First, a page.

Lion of the Desert Blu-ray Review

It’s 1929 and Italy, led by the maniacal Benito Mussolini, is trying to calm down a disruption in Libya.  Where five previous governors have failed, Mussolini (a scenery chewing Rod Steiger) promotes General Rodolfo Graziani (Reed) to be number six.  Both learn that the people of the country have rallied behind the words of a teacher, Omar Mukhtar (Quinn).  What follows is an almost three hour back and forth battle of men on horseback fighting men in tanks.  Back and forth.  Back and forth.  Back and forth.

Lion of the Desert

The second of two films dealing with the Muslim world by director Akkad (the first, now titled THE MESSAGE, gained notoriety in 1977 when it was released as MOHAMMED, MESSENGER OF GOD.  The film’s release caused a radical Muslim group in Washington D.C. to take hostages and resulted in the death of a police officer and a reporter), LION OF THE DESERT is a homage to Omar Mukhtar, who led Libyan rebels during the 20 year war with Italy.  In fact, the film’s original title, and it’s on this print, was OMAR MUKHTAR.  Director Akkad assembled a first-rate cast but unfortunately a second rate script, one which, I imagine, had a lot of mostly empty pages with only “battle scene here” written on them.

Lion of the Desert

Steiger is all clenched teeth and slamming hands as Mussolini.  Because of the massive office set they give him, with only a small desk and large chair as furniture, he comes off more as Dr. Evil.  In fact, the chair he sits in is so big for him that you can see his legs swinging, not touching the floor.  John Gielgud also makes a couple of small appearances, apparently having just come from a production of “King Lear.”  Gielgud was a great actor, with great pronunciation and pacing.  Unfortunately that talent is wasted here among the screaming and shouting of the rest of the cast.  Raf Vallone is actually quite good as a sympathetic officer.  Reed also acquits himself in a role that could have been a caricature.  Quinn comes off the best here.  His Omar Mukhtar is a wise, patient man who only resorts to violence when necessary to answer violence, of which there is plenty.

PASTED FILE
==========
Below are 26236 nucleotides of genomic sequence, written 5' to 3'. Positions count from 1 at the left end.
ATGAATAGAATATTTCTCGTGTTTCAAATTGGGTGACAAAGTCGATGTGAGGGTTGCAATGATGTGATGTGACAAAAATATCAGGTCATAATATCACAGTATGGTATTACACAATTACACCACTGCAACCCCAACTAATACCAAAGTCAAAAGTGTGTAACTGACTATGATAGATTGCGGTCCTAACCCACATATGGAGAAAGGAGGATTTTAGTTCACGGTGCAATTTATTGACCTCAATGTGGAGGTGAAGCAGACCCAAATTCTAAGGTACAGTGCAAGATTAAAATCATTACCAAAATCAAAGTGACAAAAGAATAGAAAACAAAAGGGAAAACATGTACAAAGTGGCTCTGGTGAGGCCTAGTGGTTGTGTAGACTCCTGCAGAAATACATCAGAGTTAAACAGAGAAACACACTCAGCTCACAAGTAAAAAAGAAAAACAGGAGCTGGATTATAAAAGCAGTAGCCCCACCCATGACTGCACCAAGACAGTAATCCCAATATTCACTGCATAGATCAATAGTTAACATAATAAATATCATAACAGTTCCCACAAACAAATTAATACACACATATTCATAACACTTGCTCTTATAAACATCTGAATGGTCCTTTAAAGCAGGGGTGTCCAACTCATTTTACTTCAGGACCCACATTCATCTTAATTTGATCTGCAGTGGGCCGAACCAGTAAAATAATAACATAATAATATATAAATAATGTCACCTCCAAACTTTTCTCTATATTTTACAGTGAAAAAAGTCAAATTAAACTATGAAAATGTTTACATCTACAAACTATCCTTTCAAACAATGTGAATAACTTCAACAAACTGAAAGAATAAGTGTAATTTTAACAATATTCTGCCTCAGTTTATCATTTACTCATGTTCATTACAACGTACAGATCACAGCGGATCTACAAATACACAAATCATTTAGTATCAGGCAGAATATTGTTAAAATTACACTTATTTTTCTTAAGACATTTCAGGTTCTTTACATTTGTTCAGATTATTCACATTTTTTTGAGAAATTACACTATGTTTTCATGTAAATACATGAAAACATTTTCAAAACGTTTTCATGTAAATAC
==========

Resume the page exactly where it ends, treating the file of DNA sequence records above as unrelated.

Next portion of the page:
Lion of the Desert

The film gains some momentum during the battle sequences, though they begin to run on and on until, if there hadn’t been a few lines of dialogue in between, you may think you’re watching one continuous battle.   On the positive side, director Akkad manages to stage some exciting battle scenes, enhancing the fact that man and his will can triumph over machine.  The photography, by Oscar winner Jack Hildyard (THE BRIDGE OVER THE RIVER KWAI)  is well done and Maurice Jarre’s score makes the enduring battle action tolerable. That being said, the film is about an hour too long.  I think I would have enjoyed it more if it had a much tighter storyline.  But, if you’re a fan of exploding tanks and rolling horses, you may find that three hours go by a lot faster than I did.


Video:  Presented in a 1:78.1 aspect ratio, the picture quality starts out weak and grows as the film progresses.  I’m not sure if it’s due to the quality of the print used, but early reels are muted and slightly fuzzy.  However, by the end of the film the colors stand out.  Even the battles on the desert sand, with the sand, tanks and Italian uniforms all basically the same color, each item stands out.

Audio:  There are two English soundtracks offered here:  DTS HD Master Audio 5.1 and LPCM 2.0.  I listened to both tracks and actually found the LPCM 2.0 to deliver a much clearer presentation.

There are no extras on this disc.


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